Coat sides of a 4-quart (4-litre) baking dish with nonstick spray or butter. Sourdough crust can be left on or removed. (If left on, 1 large sourdough loaf is all that's needed.) Cut loaf into 1/2-inch (1-cm) cubes—there should be about 16 cups (4 litres). (Tip: Turn bread into your baking dish or casserole to measure capacity. Bread should fill dish to brim. If necessary, select 2 baking dishes.) Spread cubes out on 2 baking sheets; bake 15 to 20 minutes, stirring once, or until golden tipped. Cool on a rack.

Meanwhile, heat butter in a large frying pan over medium heat. Add onion, celery, carrot and garlic; sauté 5 minutes or until softened. Add mushrooms, sage, thyme, summer savoury and pepper. Sauté another 5 minutes, stirring often. Cool sautéed vegetables in a large mixing bowl.

Without washing frying pan, return to medium heat; crumble in sausage. Sauté, stirring often and breaking up sausage as needed, for 8 to 10 minutes or until lightly browned. Add sausage to vegetables. Drain and discard fat. Deglaze pan by pouring wine into pan. Use a spatula to scrape up all the browned bits; stir in 1/2 tsp (2 ml) salt. Stir hot wine into sausage and vegetables.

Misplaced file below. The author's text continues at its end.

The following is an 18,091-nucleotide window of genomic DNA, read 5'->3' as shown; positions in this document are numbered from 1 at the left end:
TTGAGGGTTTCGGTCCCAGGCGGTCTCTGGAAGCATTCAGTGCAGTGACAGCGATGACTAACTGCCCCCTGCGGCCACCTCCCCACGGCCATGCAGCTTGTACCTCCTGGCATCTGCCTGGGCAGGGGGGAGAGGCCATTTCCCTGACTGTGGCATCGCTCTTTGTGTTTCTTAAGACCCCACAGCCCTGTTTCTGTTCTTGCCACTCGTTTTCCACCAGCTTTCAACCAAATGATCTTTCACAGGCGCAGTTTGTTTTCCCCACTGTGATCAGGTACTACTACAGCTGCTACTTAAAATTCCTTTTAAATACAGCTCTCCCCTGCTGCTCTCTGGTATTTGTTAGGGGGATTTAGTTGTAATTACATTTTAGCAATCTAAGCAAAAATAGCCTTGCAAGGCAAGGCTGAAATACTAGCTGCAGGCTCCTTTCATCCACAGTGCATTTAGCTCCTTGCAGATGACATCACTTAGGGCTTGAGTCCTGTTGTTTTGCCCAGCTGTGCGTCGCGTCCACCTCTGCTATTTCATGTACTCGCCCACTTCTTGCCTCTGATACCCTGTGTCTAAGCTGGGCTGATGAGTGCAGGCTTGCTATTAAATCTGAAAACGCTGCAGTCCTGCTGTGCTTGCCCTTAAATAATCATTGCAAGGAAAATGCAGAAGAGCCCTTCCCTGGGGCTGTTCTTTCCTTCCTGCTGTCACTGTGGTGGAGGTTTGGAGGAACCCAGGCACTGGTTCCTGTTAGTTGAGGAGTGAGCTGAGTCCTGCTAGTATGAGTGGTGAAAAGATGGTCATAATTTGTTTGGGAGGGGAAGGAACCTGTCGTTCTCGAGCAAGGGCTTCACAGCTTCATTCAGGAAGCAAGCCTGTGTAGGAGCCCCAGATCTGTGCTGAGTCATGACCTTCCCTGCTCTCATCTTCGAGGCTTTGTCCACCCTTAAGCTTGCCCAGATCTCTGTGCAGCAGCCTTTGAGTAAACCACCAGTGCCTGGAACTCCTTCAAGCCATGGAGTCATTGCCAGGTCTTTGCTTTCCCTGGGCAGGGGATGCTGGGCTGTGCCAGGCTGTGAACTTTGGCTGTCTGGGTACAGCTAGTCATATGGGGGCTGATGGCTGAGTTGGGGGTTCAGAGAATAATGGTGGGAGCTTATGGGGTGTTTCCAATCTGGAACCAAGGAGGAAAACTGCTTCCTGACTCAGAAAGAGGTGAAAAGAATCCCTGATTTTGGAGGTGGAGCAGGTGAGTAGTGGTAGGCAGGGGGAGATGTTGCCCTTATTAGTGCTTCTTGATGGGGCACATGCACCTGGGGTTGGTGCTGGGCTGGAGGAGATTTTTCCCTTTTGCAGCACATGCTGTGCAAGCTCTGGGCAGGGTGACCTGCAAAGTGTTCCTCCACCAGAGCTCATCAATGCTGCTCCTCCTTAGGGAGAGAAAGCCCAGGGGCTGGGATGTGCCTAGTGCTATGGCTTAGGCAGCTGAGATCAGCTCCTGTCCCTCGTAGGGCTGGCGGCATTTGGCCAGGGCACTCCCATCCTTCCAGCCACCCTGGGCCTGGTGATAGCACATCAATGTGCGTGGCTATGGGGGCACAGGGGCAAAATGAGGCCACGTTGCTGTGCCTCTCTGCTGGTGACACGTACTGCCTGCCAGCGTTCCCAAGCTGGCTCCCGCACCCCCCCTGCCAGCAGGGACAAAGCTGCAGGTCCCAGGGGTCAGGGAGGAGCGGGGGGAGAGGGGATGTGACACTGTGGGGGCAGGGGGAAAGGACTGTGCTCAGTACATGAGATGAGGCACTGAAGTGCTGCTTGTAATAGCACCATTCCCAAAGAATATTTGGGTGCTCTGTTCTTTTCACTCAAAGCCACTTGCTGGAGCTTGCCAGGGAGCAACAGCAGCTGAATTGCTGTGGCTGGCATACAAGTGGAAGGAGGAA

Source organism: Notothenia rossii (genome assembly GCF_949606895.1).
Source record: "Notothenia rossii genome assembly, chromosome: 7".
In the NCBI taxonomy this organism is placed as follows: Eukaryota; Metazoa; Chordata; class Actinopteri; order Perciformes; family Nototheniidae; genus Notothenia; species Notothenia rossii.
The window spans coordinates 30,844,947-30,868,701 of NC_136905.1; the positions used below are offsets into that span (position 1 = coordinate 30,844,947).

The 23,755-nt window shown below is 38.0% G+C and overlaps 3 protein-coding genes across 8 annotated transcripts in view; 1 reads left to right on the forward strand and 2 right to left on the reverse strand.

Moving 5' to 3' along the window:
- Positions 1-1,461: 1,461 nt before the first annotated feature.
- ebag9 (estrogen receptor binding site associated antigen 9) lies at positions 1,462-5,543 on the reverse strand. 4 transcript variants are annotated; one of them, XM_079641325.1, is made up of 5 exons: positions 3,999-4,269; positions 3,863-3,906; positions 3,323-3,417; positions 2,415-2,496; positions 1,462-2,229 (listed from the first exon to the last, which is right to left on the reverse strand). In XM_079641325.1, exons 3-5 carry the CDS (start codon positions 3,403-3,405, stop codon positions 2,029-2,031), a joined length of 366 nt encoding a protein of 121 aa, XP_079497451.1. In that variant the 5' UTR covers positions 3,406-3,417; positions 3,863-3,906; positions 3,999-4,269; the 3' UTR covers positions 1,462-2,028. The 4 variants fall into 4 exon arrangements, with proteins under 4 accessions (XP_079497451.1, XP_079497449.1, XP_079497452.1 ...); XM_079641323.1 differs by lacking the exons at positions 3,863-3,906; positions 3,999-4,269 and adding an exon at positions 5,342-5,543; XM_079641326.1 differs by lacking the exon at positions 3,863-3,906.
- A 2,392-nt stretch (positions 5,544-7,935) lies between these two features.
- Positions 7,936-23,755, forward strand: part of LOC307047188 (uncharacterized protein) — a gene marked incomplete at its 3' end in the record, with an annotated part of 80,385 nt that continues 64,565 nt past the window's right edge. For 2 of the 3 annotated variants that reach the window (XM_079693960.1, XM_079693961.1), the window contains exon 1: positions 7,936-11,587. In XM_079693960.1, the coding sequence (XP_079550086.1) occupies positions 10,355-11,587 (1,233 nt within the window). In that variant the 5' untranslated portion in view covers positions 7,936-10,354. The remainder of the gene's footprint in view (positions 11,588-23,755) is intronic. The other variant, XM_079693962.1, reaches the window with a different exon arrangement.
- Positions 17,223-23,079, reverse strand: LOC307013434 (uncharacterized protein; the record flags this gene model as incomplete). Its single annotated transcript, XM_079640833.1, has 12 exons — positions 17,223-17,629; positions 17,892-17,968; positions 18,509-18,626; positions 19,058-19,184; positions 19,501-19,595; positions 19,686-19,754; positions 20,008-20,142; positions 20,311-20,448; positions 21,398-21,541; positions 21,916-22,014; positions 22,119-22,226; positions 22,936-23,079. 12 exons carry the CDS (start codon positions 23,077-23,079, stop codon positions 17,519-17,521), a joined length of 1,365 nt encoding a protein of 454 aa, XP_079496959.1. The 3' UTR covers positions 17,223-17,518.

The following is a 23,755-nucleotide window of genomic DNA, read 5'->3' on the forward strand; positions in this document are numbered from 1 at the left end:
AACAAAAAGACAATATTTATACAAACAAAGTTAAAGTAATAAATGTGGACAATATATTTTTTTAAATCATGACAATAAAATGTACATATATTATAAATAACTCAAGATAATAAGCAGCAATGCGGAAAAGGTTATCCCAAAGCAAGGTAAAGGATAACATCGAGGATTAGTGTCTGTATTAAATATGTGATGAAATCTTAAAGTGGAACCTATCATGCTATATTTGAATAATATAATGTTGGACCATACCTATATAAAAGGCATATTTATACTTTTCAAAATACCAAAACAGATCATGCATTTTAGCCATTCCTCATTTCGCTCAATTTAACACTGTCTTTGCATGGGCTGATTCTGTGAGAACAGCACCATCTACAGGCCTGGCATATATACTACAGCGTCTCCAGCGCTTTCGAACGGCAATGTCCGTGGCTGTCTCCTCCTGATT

Stir bread cubes into vegetable-sausage mixture in several additions until combined. Lightly pat down into dish; pour over stock. Taste stuffing; sprinkle with remaining salt if needed and stir. (If making ahead, cover and refrigerate for up to a day. Add 10 to 15 minutes to baking time.)

Cover stuffing and bake 40 to 45 minutes or until centre is hot. If you want a crusty stuffing, uncover for the last 15 minutes of baking. Take a bit of the stuffing from the centre of dish; if not moist enough for your taste, drizzle stuffing with additional hot stock. Garnish with a sprinkling of additional herbs such as sage, thyme or parsley. Serve with turkey and plenty of gravy.